Daily-ish Blog 2021


I will recap the highlights of my stay here in Fairbanks, so check in periodically to see what I have been up to.

Aurora near Fairbanks
Aurora Borealis at Chena Lakes Recreation Area near North Pole. April 25, 2021 1:00 am.

October 8 – 11: A quick visit to Juneau before leaving Alaska.

Mendenhall Glacier is first seen when approaching for landing in the Juneau Airport. This picture I took from the glacier visitor center.
Public art in Juneau was outstanding. This is depiction of Raven and Eagle.
Old Town Juneau is a virtual ghost town when tourist season is over.
It rains well over 200 days a year, so this weather was not unexpected. The trams operate in all weather conditions during tourist season. Only one more day of operation before they close down for the year.
I rode the city bus over to Douglas Island and ate lunch. Then on the return I was happy to see this fountain/sculpture of a humpback whale.

September 29 – October 4: My son, Connor, flew up to spend my birthday with me.

Got to see the Northern Lights for a third time. It was a nice way to celebrate my birthday.
We drove to Valdez and were impressed with the views along the way. This is Thompson Pass, the last summit before dropping into Valdez.
A bald eagle roosts in a tree in Valdez.
This is a view we had while driving along the Glann Highway to our next stop — Sheep Mountain Lodge.
Matanuska Glacier river along the Glenn Highway.
Mount Denali over our shoulder as seen from the village of Talkeetna.
Mount Denali.
This day we were driving close to 400 miles, so opted not to drive into the park. The roads were coated in snow and ice and uninviting.

September 27: I got to eat authentic Eskimo food: Muktuk. Made from the blubber of a bowhead whale.

Muktuk was delicious. Served with salt on the side.

September 24: And winter arrives right on time for Alaska!

View from my apartment.

September 18: I took a short 3-mile walk at Creamer’s Field and took in the fall colors of Fairbanks.

The colors were great. The weather nice.

September 5 – 9: I was lucky enough to have a friend from California come visit. We worked with a loose itinerary. We were waitlisted for an Aurora Tour, but didn’t clear. So it was all spontaneous.

We visited Pioneer Park and took in the touristy sights before eating dinner at the Alaska Salmon Bake.
We visited Denali National Park and took in the fall colors.
We went on a mail run with Warbelows Air Service. The mail stops were in the villages of Central and Circle.
And we got to play with Santa’s reindeer at North Pole.

August 28: I had nothing planned for this weekend other than a quick trip to the Farmers Market. To my delight there was a marimba band playing.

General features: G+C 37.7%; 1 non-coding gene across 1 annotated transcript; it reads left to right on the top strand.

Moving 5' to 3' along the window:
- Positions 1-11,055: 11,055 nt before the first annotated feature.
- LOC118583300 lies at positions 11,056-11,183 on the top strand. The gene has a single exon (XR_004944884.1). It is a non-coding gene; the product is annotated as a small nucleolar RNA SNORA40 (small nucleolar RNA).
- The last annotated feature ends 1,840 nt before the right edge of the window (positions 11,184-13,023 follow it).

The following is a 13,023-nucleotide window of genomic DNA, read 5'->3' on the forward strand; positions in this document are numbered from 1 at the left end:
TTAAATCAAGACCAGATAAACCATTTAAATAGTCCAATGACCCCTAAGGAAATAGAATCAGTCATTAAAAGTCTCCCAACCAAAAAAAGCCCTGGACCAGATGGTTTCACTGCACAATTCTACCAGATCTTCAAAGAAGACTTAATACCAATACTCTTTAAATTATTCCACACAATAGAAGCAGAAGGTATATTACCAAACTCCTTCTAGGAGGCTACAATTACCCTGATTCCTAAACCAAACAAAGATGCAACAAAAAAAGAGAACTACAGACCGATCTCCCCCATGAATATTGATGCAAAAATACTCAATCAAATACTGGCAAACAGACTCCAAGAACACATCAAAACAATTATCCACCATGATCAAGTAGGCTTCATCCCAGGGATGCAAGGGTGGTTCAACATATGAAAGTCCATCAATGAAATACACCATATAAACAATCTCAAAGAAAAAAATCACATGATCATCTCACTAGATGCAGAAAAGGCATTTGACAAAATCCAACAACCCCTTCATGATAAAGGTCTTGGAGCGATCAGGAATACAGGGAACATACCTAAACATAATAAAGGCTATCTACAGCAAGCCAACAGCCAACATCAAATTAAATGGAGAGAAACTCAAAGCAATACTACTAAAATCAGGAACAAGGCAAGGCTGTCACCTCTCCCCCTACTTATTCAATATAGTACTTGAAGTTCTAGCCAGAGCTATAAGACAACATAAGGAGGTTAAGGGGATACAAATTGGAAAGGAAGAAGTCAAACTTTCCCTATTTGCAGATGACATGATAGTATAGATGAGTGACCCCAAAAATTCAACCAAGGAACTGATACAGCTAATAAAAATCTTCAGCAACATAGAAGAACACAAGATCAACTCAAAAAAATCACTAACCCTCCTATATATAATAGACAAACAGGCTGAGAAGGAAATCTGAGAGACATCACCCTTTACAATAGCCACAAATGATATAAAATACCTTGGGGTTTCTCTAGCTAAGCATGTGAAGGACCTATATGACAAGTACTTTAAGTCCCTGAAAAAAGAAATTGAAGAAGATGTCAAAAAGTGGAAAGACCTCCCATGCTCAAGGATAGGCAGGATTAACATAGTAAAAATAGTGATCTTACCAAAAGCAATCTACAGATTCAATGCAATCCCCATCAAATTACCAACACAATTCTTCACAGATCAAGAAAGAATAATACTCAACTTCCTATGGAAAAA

Even though the temps were brisk, I’m certain these players worked up a sweat while playing. They rotated positions between songs, so everyone played a different instrument each time.

August 21: I walked around downtown Fairbanks in search of art, be it sculptures, quilts, statues, murals.

During WWII, Alaska Territory was vulnerable to invasion. The Alaska Territorial Guard was composed of men, women and children of ages ranging from 12 years to 80 years. The monitored activity along the vast coastline of the territory.
The post office fence has a variety of cutouts illustrating how mail has been delivered in Alaska.

August 14: I visited a local tourist attraction in Fairbanks. I boarded the Discovery III Riverboat and got a history lesson as we cruised down the Chena River to a recreated native village.

The Riverboat Discovery III is a true sternwheeler.

First attraction after starting our 3-hour cruise was a float plane takeoff and landing demonstration.

Conditions were very good for the takeoff and landing demo.

Before the boat docked, we paused in front of the native village and got a lesson on catching, prepping and smoking salmon.

Native families continue to set up fish camps outside their villages each summer. After catching the fish, they prep it, hang it to let it dry, then move it into the smokehouse. Once smoked it is stored in the cache sitting on stilts.

August 6-7: I took a road trip southeast of Fairbanks. I took my time and stopped at some of the tourist attractions. Just outside of Fairbanks is the town North Pole, where Christmas is celebrated year-round. His reindeer are nearby while he meets with his fans.

Santa poses with fans of all ages.

I also stopped at Delta Junction, which is the official end of the Alcan Highway.

The end of a 1,422 mile journey from the lower 48 to Alaska through Canada.

I stayed the night in a sweet B&B in Tok, then turned around and drove back to Delta Junction. While there I ate lunch and headed south on the Richardson Highway to Paxson. I could have driven on a gravel road to Denali National Park, but instead I turned around and headed back to Delta Junction. The scenery was amazing. I did stop at one place to view a series and beaver dams and a beaver lodge in the middle of their pond, but my highlight was that I saw a total of 5 moose!

This cow was nice enough to wait until I snapped this photo before walking into the thick brush.